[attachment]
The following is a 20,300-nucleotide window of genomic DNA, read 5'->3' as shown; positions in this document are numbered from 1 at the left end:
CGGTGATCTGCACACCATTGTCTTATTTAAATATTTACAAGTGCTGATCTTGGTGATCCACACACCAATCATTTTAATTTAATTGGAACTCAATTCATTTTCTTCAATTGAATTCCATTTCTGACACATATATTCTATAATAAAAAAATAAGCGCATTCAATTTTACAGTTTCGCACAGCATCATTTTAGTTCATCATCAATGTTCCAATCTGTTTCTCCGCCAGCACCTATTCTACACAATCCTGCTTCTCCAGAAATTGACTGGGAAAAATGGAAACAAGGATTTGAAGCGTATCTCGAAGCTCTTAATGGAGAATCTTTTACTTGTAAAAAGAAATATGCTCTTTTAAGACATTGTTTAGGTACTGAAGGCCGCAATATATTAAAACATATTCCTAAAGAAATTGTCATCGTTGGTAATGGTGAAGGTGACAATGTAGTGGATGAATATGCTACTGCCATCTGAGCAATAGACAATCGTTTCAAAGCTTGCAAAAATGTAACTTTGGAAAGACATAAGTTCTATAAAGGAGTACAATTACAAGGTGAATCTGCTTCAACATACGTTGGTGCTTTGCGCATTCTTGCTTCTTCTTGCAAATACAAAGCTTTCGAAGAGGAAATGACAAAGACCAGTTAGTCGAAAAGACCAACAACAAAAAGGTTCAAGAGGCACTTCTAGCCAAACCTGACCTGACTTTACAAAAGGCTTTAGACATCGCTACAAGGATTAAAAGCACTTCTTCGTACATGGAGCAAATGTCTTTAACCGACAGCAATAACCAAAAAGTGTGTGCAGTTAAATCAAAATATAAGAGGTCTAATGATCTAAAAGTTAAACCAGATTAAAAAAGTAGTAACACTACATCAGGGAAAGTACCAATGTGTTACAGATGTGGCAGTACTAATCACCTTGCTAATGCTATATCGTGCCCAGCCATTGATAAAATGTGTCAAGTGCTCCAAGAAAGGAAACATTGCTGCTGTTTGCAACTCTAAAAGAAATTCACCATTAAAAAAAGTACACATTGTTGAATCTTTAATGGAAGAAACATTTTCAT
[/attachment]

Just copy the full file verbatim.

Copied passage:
The following is a 20,300-nucleotide window of genomic DNA, read 5'->3' as shown; positions in this document are numbered from 1 at the left end:
CGGTGATCTGCACACCATTGTCTTATTTAAATATTTACAAGTGCTGATCTTGGTGATCCACACACCAATCATTTTAATTTAATTGGAACTCAATTCATTTTCTTCAATTGAATTCCATTTCTGACACATATATTCTATAATAAAAAAATAAGCGCATTCAATTTTACAGTTTCGCACAGCATCATTTTAGTTCATCATCAATGTTCCAATCTGTTTCTCCGCCAGCACCTATTCTACACAATCCTGCTTCTCCAGAAATTGACTGGGAAAAATGGAAACAAGGATTTGAAGCGTATCTCGAAGCTCTTAATGGAGAATCTTTTACTTGTAAAAAGAAATATGCTCTTTTAAGACATTGTTTAGGTACTGAAGGCCGCAATATATTAAAACATATTCCTAAAGAAATTGTCATCGTTGGTAATGGTGAAGGTGACAATGTAGTGGATGAATATGCTACTGCCATCTGAGCAATAGACAATCGTTTCAAAGCTTGCAAAAATGTAACTTTGGAAAGACATAAGTTCTATAAAGGAGTACAATTACAAGGTGAATCTGCTTCAACATACGTTGGTGCTTTGCGCATTCTTGCTTCTTCTTGCAAATACAAAGCTTTCGAAGAGGAAATGACAAAGACCAGTTAGTCGAAAAGACCAACAACAAAAAGGTTCAAGAGGCACTTCTAGCCAAACCTGACCTGACTTTACAAAAGGCTTTAGACATCGCTACAAGGATTAAAAGCACTTCTTCGTACATGGAGCAAATGTCTTTAACCGACAGCAATAACCAAAAAGTGTGTGCAGTTAAATCAAAATATAAGAGGTCTAATGATCTAAAAGTTAAACCAGATTAAAAAAGTAGTAACACTACATCAGGGAAAGTACCAATGTGTTACAGATGTGGCAGTACTAATCACCTTGCTAATGCTATATCGTGCCCAGCCATTGATAAAATGTGTCAAGTGCTCCAAGAAAGGAAACATTGCTGCTGTTTGCAACTCTAAAAGAAATTCACCATTAAAAAAAGTACACATTGTTGAATCTTTAATGGAAGAAACATTTTCAT